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nchristi Profile
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Pye-ha vs Juhn-ha (addressing royalty)


A number of years ago we had a question on CJKDramas regarding the two different Korean words we were hearing to address the king. In one drama we might hear: Juhn-ha (전하). In another, Pey-ha (폐하) would be used by the court in addressing their king.

After all these years, I have finally found a clarification. This is from 'Sofia' on WordReference.com: class blockquote
폐하, pronounced Pye-ha is used when a subordinate calls the emperor
전하, which you have been hearing, is actually prounounced as Juhn-ha, and is used when a subordinate is calling the king.

Both, of course, mean "Your Highness/ Majesty," but the former one can be considered a higher title.

* Just for a reference, an emperor calls himself 짐 (Jim), while a king calls himself 과인 (gwa-in).


Last edited by nchristi, 12/4/2011, 2:00 pm
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2edgy Profile
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Registered: 07-2012
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Re: Korean way of addressing others (men-women), & Misc Addressing


Since I am a new viewer of Korean Drama, I find this information very helpful...thx.
8/6/2012, 12:09 pm Link to this post Send Email to 2edgy   Send PM to 2edgy Blog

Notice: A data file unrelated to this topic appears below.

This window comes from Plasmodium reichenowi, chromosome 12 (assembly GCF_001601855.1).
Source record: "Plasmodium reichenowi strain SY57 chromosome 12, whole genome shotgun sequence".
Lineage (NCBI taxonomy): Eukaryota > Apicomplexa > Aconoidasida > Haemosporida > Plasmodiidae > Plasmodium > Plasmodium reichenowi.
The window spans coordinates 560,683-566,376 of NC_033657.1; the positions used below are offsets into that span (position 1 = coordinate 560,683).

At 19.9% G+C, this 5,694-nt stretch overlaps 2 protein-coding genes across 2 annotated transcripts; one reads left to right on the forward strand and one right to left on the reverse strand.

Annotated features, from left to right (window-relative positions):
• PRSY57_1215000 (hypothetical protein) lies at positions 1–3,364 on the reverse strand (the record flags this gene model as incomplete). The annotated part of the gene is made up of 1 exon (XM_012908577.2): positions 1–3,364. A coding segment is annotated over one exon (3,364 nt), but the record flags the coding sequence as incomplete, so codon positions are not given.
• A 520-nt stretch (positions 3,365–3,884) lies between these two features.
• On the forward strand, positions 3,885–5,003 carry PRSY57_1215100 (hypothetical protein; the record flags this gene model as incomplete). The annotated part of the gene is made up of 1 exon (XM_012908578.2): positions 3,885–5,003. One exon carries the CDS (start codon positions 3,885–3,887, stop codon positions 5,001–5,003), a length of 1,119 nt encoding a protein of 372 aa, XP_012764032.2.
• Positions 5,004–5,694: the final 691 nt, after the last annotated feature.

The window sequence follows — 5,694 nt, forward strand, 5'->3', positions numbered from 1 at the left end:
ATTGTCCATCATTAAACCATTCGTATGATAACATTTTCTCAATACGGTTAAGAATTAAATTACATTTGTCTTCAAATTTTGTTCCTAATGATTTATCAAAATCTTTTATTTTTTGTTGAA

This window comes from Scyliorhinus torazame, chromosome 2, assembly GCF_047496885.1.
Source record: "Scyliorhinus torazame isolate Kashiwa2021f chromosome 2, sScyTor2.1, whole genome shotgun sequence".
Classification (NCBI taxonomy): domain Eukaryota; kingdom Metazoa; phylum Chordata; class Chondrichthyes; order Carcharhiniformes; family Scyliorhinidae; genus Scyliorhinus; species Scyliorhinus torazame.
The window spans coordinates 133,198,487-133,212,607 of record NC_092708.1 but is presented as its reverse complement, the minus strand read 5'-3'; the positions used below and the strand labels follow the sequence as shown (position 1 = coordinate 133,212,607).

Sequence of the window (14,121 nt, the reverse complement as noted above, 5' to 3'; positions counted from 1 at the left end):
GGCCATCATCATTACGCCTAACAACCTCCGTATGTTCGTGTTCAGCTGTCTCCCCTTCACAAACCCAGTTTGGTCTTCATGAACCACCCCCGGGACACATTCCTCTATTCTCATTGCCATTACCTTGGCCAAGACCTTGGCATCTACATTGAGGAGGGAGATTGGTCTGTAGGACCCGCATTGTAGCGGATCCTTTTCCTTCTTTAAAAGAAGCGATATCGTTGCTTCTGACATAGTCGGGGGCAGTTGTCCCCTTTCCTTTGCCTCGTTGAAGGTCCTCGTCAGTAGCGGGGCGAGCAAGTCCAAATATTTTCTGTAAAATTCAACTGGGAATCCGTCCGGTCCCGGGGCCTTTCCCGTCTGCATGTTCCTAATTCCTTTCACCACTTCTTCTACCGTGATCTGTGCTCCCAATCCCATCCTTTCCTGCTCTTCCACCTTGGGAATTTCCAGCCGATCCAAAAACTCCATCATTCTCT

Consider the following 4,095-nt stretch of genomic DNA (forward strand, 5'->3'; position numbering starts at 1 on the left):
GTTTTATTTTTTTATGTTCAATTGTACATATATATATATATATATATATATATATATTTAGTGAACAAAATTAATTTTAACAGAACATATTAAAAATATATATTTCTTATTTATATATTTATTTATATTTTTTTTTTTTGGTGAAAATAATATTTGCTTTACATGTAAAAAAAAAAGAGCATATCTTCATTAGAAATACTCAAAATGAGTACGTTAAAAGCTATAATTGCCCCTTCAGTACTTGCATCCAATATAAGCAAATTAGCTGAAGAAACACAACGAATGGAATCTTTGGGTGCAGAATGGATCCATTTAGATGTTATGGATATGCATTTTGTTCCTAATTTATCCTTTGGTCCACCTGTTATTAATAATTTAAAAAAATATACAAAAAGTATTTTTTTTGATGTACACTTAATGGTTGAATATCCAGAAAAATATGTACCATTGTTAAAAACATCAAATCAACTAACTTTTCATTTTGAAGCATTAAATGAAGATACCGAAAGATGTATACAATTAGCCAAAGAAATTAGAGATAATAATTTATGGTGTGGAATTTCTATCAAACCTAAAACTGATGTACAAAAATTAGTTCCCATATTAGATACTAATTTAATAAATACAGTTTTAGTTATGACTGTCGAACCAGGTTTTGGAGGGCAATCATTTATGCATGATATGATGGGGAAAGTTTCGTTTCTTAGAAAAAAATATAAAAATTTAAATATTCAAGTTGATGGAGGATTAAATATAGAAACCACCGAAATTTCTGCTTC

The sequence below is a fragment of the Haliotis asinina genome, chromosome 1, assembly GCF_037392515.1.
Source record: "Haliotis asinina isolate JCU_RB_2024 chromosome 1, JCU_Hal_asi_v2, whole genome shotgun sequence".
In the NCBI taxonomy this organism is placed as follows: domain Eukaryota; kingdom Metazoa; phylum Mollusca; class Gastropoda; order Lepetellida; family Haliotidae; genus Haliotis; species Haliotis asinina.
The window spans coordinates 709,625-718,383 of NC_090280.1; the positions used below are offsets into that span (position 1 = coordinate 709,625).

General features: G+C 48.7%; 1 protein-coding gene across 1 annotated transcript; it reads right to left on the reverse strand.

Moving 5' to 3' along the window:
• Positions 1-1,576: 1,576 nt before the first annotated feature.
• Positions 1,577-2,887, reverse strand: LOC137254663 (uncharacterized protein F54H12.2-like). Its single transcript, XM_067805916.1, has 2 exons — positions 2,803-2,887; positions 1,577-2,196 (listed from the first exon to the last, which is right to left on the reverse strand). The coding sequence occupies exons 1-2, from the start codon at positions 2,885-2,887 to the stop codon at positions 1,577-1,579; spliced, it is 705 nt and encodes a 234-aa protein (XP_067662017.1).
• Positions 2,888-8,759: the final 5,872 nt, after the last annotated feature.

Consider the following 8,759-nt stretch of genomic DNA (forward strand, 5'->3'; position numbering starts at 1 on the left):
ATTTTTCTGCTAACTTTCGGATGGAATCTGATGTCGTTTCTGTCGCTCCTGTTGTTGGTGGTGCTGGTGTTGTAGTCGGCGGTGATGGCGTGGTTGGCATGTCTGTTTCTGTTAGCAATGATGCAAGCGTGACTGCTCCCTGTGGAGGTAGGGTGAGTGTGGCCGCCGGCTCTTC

hzmonte Profile
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Re: Korean way of addressing others (men-women), & Misc Addressing


I am not Korean but here is my two cents. As you know, Koreans borrowed a lot of Chinese vocabularies and culture.
I think Juhn-ha (전하) corresponds to 殿下 and Pey-ha (폐하) corresponds to 陛下. Yes, it is also my understanding that a king is addressed as 殿下 and an emperor 陛下.
I think the rulers in the Chosun dynasty were always called kings (王) and addressed as Juhn-ha, but the rulers before that probably were addressed as Pey-ha though they might also be called kings. The kings in Chosun pledged allegiance to the Chinese emperors, and the Chosun kings' status was rougly equivalent to that of fedual kings (王) in China, who were often but not always members of the royal families. Given that the Chinese emperors were addressed as Pey-ha, the Chosun kings naturally could not be addressed as Pey-ha, so they were addressed as Juhn-ha. Juhn-ha was also the correct way to address a Chinese feudal king, or children of the emporers. Therefore I think one would not see in any drama a Chosun king be addressed as Pey-ha. Incidentally a Chosun prince, i.e., king's son, was addressed as 邸下.
Also 짐 (Jim) corresponds to 朕 and 과인 (gwa-in) corresponds to 寡人. I think 寡人 literally means "only person" - the king is unique; there is only one king in the whole country.

Last edited by hzmonte, 9/20/2012, 11:11 pm
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Re: Korean way of addressing others (men-women), & Misc Addressing


Thank you for sharing the information and your contribution, hzmonte.

---
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